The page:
OK, I had a chance to listen to the entire call. Nothing too interesting, IMHO, no big news, leaks, etc. Just a few things I think are worth calling out.
This is kind of long, so I’ll cut it…
49% of their new subscriptions for the quarter were analog cable users. This reinforces their previous statements that the analog cable market is strong, and is a market TiVo will be focusing on as TiVo is just about the only DVR option for these users. (Cable DVRs require digital cable.) I think we’ll be seeing more of a push via cable MSOs, especially via TiVo’s deal with the NCTA, to get TiVo into analog cable markets.
TiVo’s churn rate (the number of users who drop the service) declined from an already extremely low 1% to .9%. TiVo users are extremely loyal. This highlights TiVo’s biggest challenge – getting systems into the hands of potential customers in the first place. Once they’ve tried TiVo, most (99.1% currently) will remain customers.
The Comcast software is on track for a rollout by the end of the year – late in the year. It sounds very much like Q4 is the target, and probably later in Q4. An early version of the Comcast software was demonstrated at CES to cable operators, and apparently went over well. (I didn’t get to see this at CES. I heard about it through the grapevine at the show from non-TiVo people, so I knew it was in the back room.) TiVo is still actively negotiating deals with other cable MSOs. They repeatedly stressed that they’re happy to see cable DVRs rolling out, because they view those DVRs as potential TiVo platforms, with just a software update. The current Comcast software has proven that they can bring the ‘TiVo Experience’ to other ‘generic DVR’ platforms by porting the software. TiVo feels that the superior features of the TiVo platform makes it an attractive premium DVR offering for the cable MSOs.
In the retail world, the big news is the addition of RadioShack as a new retail partner. Apparently KidZone was one of the major factors in bringing them onboard as a retail partner, and they’ll be using KidsZone as a marketing feature in their stores. RadioShack is a very active electronics retailer, with stores *everywhere*, so having a real TiVo presence in these stores is great for TiVo.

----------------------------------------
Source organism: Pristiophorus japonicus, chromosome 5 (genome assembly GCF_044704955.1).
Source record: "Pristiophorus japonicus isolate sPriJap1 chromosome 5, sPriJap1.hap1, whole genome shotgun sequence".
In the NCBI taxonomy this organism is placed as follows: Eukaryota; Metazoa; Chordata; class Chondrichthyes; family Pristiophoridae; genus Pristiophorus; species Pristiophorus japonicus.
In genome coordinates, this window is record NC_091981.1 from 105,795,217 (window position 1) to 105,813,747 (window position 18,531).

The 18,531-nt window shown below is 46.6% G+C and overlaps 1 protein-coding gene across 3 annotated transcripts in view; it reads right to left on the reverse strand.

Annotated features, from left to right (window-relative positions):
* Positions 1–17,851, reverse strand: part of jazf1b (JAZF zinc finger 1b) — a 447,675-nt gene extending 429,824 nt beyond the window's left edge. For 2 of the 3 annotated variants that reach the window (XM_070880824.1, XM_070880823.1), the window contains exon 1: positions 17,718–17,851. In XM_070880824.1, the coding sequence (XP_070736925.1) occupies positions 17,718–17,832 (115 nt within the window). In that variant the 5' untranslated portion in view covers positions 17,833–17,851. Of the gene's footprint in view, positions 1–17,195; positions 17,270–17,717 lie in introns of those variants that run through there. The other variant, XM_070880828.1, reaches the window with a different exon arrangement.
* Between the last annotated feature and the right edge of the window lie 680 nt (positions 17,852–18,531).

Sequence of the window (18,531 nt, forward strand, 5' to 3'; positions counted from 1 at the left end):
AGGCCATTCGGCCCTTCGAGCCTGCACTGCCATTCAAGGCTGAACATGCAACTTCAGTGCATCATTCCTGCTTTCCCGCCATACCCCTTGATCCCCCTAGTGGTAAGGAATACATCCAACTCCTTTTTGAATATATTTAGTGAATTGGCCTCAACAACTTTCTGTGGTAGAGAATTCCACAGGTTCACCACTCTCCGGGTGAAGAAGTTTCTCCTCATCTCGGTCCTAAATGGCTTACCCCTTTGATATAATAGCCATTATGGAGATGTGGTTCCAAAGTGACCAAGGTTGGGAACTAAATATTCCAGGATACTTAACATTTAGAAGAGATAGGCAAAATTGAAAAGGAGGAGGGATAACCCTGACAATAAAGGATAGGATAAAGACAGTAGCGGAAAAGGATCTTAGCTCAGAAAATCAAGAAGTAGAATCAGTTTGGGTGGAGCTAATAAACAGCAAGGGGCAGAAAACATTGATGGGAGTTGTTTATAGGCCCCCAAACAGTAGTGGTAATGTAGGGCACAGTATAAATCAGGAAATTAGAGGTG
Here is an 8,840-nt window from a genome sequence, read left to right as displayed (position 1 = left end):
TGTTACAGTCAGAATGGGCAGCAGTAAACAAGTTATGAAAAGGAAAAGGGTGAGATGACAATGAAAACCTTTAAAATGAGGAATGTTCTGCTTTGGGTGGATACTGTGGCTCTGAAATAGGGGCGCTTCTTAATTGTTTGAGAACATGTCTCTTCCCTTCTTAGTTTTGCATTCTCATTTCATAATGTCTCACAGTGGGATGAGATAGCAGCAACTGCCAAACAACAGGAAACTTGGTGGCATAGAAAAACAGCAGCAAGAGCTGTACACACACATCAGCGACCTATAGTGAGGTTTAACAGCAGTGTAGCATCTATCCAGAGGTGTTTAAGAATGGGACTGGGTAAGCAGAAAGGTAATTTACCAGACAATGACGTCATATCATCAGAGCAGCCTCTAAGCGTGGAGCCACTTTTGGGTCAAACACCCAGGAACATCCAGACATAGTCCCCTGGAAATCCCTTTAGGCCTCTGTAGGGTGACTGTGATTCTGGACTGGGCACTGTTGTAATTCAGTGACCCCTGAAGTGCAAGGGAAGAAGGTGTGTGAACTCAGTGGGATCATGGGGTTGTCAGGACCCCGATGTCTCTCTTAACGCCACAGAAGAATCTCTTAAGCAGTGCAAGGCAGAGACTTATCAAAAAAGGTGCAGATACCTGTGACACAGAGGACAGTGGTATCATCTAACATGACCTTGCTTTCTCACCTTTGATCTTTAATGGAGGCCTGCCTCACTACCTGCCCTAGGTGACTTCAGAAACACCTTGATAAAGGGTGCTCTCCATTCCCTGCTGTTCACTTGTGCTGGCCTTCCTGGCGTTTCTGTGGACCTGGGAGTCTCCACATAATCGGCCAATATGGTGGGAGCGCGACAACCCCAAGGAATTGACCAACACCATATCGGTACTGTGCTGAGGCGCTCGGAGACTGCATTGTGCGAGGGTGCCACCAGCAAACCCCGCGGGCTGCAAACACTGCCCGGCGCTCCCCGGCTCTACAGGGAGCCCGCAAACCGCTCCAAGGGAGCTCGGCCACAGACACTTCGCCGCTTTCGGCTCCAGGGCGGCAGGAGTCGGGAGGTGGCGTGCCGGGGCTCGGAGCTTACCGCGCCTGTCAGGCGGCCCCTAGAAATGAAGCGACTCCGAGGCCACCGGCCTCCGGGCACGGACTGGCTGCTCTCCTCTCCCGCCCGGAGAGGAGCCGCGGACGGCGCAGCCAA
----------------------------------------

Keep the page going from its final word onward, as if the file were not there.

Two key phrases that caught my ear in discussion of revenue drivers were ‘broadband content delivery’ and ‘digital media center applications’. The former we’ve seen in its embryonic form, with Rocketboom, and a handful of other trials. But the real driver will be broadband movies on demand, IPTV, etc. I’d love to see, say, the Anime Network available on TiVo. It is already an OnDemand network on most cable systems, so making it OnDemand via broadband to TiVo wouldn’t be a big jump. I think TiVo really needs to setup an infrastructure that would allow 3rd parties to publish content and make it available, for a fee, via TiVo. TiVo would get a cut of the payments, but would not be involved in the content. That would allow anyone to market to the TiVo users – independent film makers, content owners, and yeah, adult companies I’m sure. Setup a platform and stand aside.
Digital Media Center Applications piqued my curiosity. I don’t know if they’re just referring to HME applications like the Yahoo, Live365, and Fandango additions, or if this means something more than that. There was the teaser, a few times during the call, that there are a number of announcements pending for the coming months.
And, yes, there was some mention of the Series3. Not many details, but the window has narrowed slightly. The release will be after mid-year, but before the fall shopping season kicks into gear. So I’d say no later than mid-November for that, and personally I suspect probably not before October. but I may be pleasantly surprised.